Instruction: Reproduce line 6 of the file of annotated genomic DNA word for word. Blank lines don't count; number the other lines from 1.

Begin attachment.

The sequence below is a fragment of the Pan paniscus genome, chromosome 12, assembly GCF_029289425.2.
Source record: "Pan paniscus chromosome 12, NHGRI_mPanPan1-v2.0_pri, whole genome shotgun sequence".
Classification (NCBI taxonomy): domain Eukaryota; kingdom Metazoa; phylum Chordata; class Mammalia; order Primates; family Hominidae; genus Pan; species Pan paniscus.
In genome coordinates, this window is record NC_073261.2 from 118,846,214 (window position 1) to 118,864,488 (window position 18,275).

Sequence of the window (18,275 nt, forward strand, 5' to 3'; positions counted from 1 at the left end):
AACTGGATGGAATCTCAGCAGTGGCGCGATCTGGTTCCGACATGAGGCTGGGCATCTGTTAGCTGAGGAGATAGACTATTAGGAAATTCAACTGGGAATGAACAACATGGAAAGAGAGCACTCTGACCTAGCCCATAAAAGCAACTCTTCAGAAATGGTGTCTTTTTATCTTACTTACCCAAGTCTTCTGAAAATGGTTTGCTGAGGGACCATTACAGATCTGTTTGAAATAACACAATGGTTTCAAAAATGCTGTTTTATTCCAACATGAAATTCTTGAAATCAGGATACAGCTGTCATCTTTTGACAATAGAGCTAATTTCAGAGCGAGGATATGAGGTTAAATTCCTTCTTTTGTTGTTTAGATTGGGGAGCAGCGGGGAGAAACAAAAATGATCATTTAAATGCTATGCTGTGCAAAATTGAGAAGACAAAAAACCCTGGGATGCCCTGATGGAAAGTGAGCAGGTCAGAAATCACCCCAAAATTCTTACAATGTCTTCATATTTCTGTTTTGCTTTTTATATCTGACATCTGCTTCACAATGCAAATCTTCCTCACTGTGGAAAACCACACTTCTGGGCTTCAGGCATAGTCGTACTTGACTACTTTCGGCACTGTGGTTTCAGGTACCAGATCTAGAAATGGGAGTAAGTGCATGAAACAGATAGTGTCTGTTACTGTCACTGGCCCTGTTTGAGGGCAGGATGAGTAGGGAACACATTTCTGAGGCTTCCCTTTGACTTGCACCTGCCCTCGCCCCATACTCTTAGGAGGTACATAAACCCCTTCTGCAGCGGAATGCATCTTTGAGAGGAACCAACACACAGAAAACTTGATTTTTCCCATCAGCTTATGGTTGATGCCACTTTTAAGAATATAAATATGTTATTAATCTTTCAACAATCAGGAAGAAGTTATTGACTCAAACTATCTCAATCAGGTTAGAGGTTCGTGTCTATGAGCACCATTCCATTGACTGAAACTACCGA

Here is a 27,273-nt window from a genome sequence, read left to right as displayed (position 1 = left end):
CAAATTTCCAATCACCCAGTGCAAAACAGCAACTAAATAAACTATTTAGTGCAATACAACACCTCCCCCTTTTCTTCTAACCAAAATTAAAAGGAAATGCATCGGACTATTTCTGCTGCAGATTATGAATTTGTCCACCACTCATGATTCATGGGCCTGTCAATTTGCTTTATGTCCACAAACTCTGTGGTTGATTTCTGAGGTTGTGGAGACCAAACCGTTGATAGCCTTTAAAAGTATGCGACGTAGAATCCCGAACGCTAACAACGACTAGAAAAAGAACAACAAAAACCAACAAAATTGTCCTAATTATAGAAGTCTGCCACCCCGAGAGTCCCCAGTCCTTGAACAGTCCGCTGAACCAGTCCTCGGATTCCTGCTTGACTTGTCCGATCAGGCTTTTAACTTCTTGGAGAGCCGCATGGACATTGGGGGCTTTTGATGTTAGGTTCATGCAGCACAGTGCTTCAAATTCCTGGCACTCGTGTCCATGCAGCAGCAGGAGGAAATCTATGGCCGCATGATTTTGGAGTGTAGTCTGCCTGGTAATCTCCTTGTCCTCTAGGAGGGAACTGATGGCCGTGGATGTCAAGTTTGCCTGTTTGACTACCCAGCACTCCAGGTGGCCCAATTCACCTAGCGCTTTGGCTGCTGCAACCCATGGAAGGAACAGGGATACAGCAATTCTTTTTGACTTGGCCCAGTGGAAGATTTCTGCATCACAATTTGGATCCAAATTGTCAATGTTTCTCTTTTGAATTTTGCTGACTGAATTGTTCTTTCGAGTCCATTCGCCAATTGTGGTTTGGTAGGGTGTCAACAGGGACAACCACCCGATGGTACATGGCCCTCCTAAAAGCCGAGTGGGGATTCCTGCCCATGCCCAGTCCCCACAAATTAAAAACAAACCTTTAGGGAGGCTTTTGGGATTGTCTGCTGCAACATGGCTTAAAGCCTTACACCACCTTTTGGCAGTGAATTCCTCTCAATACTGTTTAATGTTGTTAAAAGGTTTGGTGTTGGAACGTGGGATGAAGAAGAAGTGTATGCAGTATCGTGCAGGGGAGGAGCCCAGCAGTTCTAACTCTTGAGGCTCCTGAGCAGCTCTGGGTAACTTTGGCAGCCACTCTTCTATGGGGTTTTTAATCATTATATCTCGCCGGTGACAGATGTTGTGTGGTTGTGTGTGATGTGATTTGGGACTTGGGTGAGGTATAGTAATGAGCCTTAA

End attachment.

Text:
AACTGGATGGAATCTCAGCAGTGGCGCGATCTGGTTCCGACATGAGGCTGGGCATCTGTTAGCTGAGGAGATAGACTATTAGGAAATTCAACTGGGAATGAACAACATGGAAAGAGAGCACTCTGACCTAGCCCATAAAAGCAACTCTTCAGAAATGGTGTCTTTTTATCTTACTTACCCAAGTCTTCTGAAAATGGTTTGCTGAGGGACCATTACAGATCTGTTTGAAATAACACAATGGTTTCAAAAATGCTGTTTTATTCCAACATGAAATTCTTGAAATCAGGATACAGCTGTCATCTTTTGACAATAGAGCTAATTTCAGAGCGAGGATATGAGGTTAAATTCCTTCTTTTGTTGTTTAGATTGGGGAGCAGCGGGGAGAAACAAAAATGATCATTTAAATGCTATGCTGTGCAAAATTGAGAAGACAAAAAACCCTGGGATGCCCTGATGGAAAGTGAGCAGGTCAGAAATCACCCCAAAATTCTTACAATGTCTTCATATTTCTGTTTTGCTTTTTATATCTGACATCTGCTTCACAATGCAAATCTTCCTCACTGTGGAAAACCACACTTCTGGGCTTCAGGCATAGTCGTACTTGACTACTTTCGGCACTGTGGTTTCAGGTACCAGATCTAGAAATGGGAGTAAGTGCATGAAACAGATAGTGTCTGTTACTGTCACTGGCCCTGTTTGAGGGCAGGATGAGTAGGGAACACATTTCTGAGGCTTCCCTTTGACTTGCACCTGCCCTCGCCCCATACTCTTAGGAGGTACATAAACCCCTTCTGCAGCGGAATGCATCTTTGAGAGGAACCAACACACAGAAAACTTGATTTTTCCCATCAGCTTATGGTTGATGCCACTTTTAAGAATATAAATATGTTATTAATCTTTCAACAATCAGGAAGAAGTTATTGACTCAAACTATCTCAATCAGGTTAGAGGTTCGTGTCTATGAGCACCATTCCATTGACTGAAACTACCGA